September 19, 2020

A Requiem for Aragorn

From: https://itsgoingdown.org/requiem-aragorn/

How do we write the obituary? How is it that we are to, in what is supposed to be a form typified by brevity, attempt to summarize the complexity of a life, the conflicts present throughout that trajectory, the impacts one has on others, the microscopic resonances one has? In many ways the task is an impossibility. In all of the chaotic contingencies of life we all function as mechanisms of effect and affect, of small modifications to the dynamics of history, which occur on a constant basis, especially when one lives with a force, with a blazing intentionality and focus, with the chaos of an antagonist. It is all the more difficult when that chaotic contingency is enmeshed with a personal project which aimed to unleash chaotic contingency.

In a lot of ways North American anarchism would not be what it is today without Aragorn and the projects that seemed to consistently emanate from his mind and efforts. When many of us, now on the older side of those in the community, decided to plunge headlong into the beautiful idea, there was no space for us. Many of us were too “undisciplined” for the platformists, too experimental and direct for the generations before us and too dedicated to the fight for autonomy to allow ourselves to be subsumed into ideological categories. We were influenced by punk more than Kropotkin, more influenced by squatter and traveler culture than the unions, more devoted to the unleashing of contingency and chaos in the streets than we were to building the organization, One Big Union or the federation. We were questioning the traditional assertions of anarchism, the simple ideological reductionisms that seemed to typify the discourse, the fetishization of historical events and the assertions of movementism and the politics of mass. We were stuck between the insistence on rigidity that was coming from the more traditional amongst us and the wariness many of us had about the equally rigid platitudes coming from the hardcore primitivist scene. We had no home, no space to call our own, no where to confront one another, push one another further and find our footing.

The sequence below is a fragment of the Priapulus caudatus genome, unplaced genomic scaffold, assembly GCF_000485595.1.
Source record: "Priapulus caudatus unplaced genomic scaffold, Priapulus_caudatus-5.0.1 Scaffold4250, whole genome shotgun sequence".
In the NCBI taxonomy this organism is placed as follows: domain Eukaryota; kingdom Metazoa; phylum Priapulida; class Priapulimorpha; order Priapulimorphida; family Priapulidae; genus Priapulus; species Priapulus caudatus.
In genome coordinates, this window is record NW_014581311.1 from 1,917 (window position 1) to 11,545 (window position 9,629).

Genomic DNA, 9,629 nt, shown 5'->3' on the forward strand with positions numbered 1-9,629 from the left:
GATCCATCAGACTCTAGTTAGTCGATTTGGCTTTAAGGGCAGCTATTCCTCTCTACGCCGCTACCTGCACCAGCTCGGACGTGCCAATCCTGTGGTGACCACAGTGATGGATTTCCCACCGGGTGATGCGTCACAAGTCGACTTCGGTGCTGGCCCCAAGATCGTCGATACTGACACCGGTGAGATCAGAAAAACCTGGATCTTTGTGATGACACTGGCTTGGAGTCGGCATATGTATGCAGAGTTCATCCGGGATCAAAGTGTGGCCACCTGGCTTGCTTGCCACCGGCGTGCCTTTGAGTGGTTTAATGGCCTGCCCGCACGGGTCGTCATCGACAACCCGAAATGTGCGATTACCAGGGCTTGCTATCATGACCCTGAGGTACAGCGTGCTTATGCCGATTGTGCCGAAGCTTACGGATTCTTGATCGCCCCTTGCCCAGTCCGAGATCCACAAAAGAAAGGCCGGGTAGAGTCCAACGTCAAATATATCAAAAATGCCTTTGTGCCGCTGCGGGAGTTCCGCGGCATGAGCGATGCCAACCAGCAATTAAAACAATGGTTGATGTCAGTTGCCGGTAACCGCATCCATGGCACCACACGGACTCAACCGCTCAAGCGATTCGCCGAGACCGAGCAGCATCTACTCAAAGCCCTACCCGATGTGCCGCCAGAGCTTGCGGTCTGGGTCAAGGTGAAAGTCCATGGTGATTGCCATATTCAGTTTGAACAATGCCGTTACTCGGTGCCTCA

The pages of AJODA, Little Black Cart and Ardent Press publications and the discussion forums of Anarchist News became the space of germination for many of us, a home that we could build on our own within the spaces so lovingly set up by Aragorn and others. These became our spaces of encounter when those spaces were few and far between in material space. These became the sites of our initial interventions, our arguments and our drama, our infighting and the process of making up. These projects, though they were not started by us, became our spaces, not out of seizure, but by design; spaces constructed by another, but intentionally given to us as a gift or a gesture. It was from these spaces, and the innumerable other spaces that spun off from these spaces of encounter, that the discussions about strategy, action, patience, challenge and theory departed, and it was through these spaces that many of the dynamics that would remake anarchism in the 21st Century found their points of departure, even many of those that ended up in conflict with others. There is almost no way to overestimate the impact of these projects on us, on the culture around anarchism and on the individual I’s that formed these spaces; for many of us the existence of these spaces of wild contingency, where chaos was prized and encouraged, literally saved us.